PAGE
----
Reviews - USA

D’AIR Aerial Dance Ensemble – Untamed

D’AIR, Atlanta
March 2011

By Deborah Searle

Untamed was an entertaining, jaw-dropping performance by daring D’AIR Aerial Dance Ensemble.

D’AIR only produces and performs one full length piece each year, focusing the rest of their time and efforts on after school teen programs, community classes and residency programs for local youth outreach organizations. With such a focus on teens, the aerial dance theater company incorporated their younger students into this year’s show as dancers, stage hands and even aerial artists. The teens, although not strong in their dance technique, obviously enjoyed the experience as they beamed from ear to ear and ran about enthusiastically. The inclusion of the local youngsters brought about a community atmosphere and although it gave the show at times an amateur feel, it was very sweet and well appreciated by the audience.

Untamed started off slowly, but grew in momentum and spectacle as the show progressed. The first act was humorous and a little silly as the performers set the scene for the story.  The younger members of the audience were very amused.  A jazz dance solo by Beth Del Nero was pleasant, but she lacked audience engagement as her eyes were down for much of the piece. She is, however, a technically strong dancer.

Photography Copyright © Keiko Guest Photography - All Rights Reserved

Both Acts 2 and 3 were quite outstanding and had the audience on bated breath. We enjoyed a soundtrack that included everything from music from Chicago to the Austin Power’s theme song, and even Love Is in the Air. Act 2 opened with two young teens performing a routine from a hanging hoop. They were very talented!

A routine called ‘Slight of Hand’, where all five lead female performers climbed a large trapeze and made daring shapes and patterns, was well choreographed and very clever. It showed the artists’ skills to not only perform on their own, but work as a team.  They displayed impeccable timing and grace, as they didn’t clamber about, but moved slowly and assuredly.  Although they made the routine look easy, I was a little nervous watching as with one slip, they would all fall – and they didn’t have harnesses!

Act 3 was the highlight of the program as the ensemble showed off the best of all apparatus. All artists seemed to take their performances to the next level and commit to their characters and execution. A solo by Saki Taniguchi with a chain was astounding. Saki’s slow extended lines followed by sudden attack and daring drops kept us on the edge of our seats. Saki was awe-inspiring and a standout performer.  Justin Evans on a rope showed us why he is an artist to watch. Executing tumbling skills throughout the show and then spectacular rope work, he seemed to have countless tricks up his sleeve. In Act 3 we also enjoyed beautiful silks work, a committed cage performance and even a hip hop/jazz style dance by the entire cast.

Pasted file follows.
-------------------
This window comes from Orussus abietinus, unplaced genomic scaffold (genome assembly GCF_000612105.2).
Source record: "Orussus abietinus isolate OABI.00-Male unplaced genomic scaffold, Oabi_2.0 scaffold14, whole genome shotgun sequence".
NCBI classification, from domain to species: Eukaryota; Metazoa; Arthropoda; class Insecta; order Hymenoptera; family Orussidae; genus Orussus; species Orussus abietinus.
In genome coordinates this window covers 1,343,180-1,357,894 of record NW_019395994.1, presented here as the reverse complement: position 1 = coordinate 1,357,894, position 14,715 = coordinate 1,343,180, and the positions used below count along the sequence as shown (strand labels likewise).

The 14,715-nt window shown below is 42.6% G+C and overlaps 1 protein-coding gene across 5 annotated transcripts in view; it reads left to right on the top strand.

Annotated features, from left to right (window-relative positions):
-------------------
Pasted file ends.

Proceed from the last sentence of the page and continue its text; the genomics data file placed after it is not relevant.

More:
Untamed was a mixed bag of tricks. It was at times humorous and fun, and at other times mystical, daring or beautiful. D’AIR Aerial Dance Ensemble should be proud of their astonishing aerial skills. They are all strong, incredibly fit, flexible and brave! I was thoroughly impressed by the performers’ talents as well as their heart for teens and the local community.

1 Comment

1 Comment

  1. Asa

    Mar 30, 2011 at 9:27 pm

    I think maybe you have to view this much like you do a movie. The set up always seems slow in comparison to the resolution. To properly introduce the audience to the characters, you must develop them. How do you do so in a 1.5 hour show? Instead, see this as a slow build to a climax just as you would a movie and it is perfect. Purist may find that hard to do. As to the dancer not looking at the audience, again I think taken out of context it seems a flaw. But we are looking in on the lives of these people > A window into the goings on. They are not there to engage us but act out there part of the play. Would you have Lucia in the Italian Opera Lucia Di Lammermoor look at the audience and gaze at the patrons? No she looks at the floor and at other set pieces or she gazes out through the audience as if they were not there.Because in the play’s reality, there is no one there. This is I think a very fresh idea of dance and theater in unison. So the rigid rules of “dance dogma ” and etiquette may not apply here.

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